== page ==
Jamie Morton is the NZ Herald's science reporter.

Rough touch turns us soft

When people were experiencing mild discomfort as a result of touching a rough surface, they were more aware of discomfort in their immediate environment. Photo / iStock
When people were experiencing mild discomfort as a result of touching a rough surface, they were more aware of discomfort in their immediate environment. Photo / iStock

US researchers have confirmed a strange link between touching rough surfaces and feeling for others, which could help charities raise more money.

"We found that when people were experiencing mild discomfort as a result of touching a rough surface, they were more aware of discomfort in their immediate environment," said Chen Wang, an assistant marketing professor at Drexel University, who led a study published in the Journal of Consumer Psychology.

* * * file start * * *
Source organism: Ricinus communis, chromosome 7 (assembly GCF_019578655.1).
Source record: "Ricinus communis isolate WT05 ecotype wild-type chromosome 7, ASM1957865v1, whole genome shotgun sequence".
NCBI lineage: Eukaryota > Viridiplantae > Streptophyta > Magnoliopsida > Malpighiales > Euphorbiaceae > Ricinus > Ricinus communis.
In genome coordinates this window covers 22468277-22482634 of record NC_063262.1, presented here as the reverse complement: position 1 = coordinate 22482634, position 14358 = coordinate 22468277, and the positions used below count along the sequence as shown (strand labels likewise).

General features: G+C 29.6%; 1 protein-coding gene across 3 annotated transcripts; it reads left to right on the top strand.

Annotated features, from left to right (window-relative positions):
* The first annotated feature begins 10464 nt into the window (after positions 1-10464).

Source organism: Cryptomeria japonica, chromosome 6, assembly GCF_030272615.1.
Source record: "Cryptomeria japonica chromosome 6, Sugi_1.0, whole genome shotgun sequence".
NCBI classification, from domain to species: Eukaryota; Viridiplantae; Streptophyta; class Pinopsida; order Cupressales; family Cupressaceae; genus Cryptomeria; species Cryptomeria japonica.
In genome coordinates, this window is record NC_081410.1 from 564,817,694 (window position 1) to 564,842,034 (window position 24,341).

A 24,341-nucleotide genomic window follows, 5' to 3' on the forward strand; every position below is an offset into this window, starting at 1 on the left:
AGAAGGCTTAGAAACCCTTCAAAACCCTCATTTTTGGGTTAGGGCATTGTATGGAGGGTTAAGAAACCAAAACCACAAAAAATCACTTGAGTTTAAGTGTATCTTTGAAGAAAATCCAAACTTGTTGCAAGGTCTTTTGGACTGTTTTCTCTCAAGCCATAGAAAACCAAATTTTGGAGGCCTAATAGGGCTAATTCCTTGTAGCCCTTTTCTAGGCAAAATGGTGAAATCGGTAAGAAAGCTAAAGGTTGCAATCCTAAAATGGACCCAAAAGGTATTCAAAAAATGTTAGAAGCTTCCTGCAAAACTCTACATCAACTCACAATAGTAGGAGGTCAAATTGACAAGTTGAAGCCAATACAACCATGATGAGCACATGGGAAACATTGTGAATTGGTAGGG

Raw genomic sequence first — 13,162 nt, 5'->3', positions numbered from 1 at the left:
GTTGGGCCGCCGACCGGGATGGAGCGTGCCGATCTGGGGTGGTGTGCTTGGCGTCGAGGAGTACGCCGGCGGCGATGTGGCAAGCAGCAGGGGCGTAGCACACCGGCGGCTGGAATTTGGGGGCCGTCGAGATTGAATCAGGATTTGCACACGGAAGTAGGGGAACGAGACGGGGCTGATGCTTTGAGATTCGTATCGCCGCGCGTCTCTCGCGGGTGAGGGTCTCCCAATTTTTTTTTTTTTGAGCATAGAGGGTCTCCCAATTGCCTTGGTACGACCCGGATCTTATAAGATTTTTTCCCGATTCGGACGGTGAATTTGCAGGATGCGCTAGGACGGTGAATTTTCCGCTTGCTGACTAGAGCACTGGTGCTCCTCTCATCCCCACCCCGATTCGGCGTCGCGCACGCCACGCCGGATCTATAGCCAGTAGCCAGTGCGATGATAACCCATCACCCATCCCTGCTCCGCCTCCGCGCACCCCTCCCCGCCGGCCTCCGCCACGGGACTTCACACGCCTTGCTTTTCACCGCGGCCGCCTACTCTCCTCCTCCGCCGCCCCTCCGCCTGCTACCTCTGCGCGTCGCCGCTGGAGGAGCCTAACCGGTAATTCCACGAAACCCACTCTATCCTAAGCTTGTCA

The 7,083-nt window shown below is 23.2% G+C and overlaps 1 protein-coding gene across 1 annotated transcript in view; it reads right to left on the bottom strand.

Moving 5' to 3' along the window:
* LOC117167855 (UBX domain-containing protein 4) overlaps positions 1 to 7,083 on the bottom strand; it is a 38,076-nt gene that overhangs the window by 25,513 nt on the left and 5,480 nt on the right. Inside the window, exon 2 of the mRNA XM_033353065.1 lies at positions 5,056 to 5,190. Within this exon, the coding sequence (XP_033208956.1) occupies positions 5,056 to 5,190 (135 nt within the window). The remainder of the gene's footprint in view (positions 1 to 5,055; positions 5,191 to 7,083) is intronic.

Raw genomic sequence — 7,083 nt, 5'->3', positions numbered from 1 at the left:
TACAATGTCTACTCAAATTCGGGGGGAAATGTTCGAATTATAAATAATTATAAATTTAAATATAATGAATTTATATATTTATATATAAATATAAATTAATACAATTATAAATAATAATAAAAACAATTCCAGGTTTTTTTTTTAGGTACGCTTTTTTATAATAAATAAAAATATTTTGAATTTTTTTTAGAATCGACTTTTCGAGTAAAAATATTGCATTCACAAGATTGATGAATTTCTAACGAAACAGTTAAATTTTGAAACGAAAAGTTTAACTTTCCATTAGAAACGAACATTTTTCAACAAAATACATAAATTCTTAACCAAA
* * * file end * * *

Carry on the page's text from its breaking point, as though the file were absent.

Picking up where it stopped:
"They could better empathise with individuals who were suffering."

Dr Wang and his colleagues concluded the findings could have significant implications for less well-known charities.

- NZ Herald

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